A Connecticut man convicted in a deadly home invasion bragged in a letter from death row that he has killed 17 people and collected victims' sneakers as trophies, according to a newspaper report.
The New Haven Register reported Sunday that it had acquired a letter that Steven Hayes allegedly wrote from prison, where he has been sentenced to death for the 2007 Cheshire home invasion that killed a mother and her two daughters.
Hayes' convicted accomplice, Joshua Komisarjevsky, had attempted to have Hayes' letters introduced into evidence as part of his defense case after they were confiscated by prison authorities. A judge rejected the request, calling the letters' claims uncorroborated, vague and unreliable.
The letters have not been publicly released, and the Register did not specify in its report how it obtained access to the letter it attributes to Hayes.
Hayes and Komisarjevsky have been convicted of murder, sexual assault and other offenses in the July 2007 deaths of Jennifer Hawke-Petit and her daughters, 17-year-old Hayley and 11-year-old Michaela. They also were convicted of assault and other crimes against Dr. William Petit, the lone survivor.
The sentencing phase of Komisarjevsky's trial starts Tuesday. Prosecutors are asking a jury to impose capital punishment in his case, too.
Connecticut officials confiscated four handwritten letters allegedly written by Hayes to a North Carolina recipient identified only as "Lynn." In the letters, he claimed he had killed 17 people, committed numerous sexual assaults of drugged victims in motels, taped 16 hours of one kidnapping and assault, and kept a collection of some victims' sneakers as trophies.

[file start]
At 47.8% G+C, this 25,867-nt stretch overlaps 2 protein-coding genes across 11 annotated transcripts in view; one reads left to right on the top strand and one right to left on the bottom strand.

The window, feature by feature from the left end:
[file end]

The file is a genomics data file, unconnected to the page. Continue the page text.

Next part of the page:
Hayes' sneaker fetish came out during his trial. Komisarjevsky's attorneys say an unspecified number of women's sneakers were seized from his house and that 17-year-old Hayley Petit's sneakers were found in the vehicle Hayes used during the home invasion.
State's Attorney Michael Dearington and an FBI spokesman have declined to say whether Hayes' purported crimes are being investigated or whether authorities are aware of 17 unsolved homicides matching details in his letters.
Hayes and Komisarjevsky blamed each other during their trials for escalating the violence that left the Petit women dead.
The letter attributed to Hayes and quoted by the Register says he thought Komisarjevsky "was someone who could embrace and had the capacity for evil as I possess," but that Hayes was disappointed in him and would have killed him after the Cheshire crimes if they had gotten away.
Komisarjevsky had "the proper evil intent (but) lacked in the most serious aspects, commitment and control," Hayes' purported letter says.
It also asks the recipient to hold on to the details of the letters until after Hayes' execution because, the letter says, the information "could be worth millions to the right people."
Hayes' attorney, Thomas Ullman, declined to comment when reached Sunday by The Associated Press.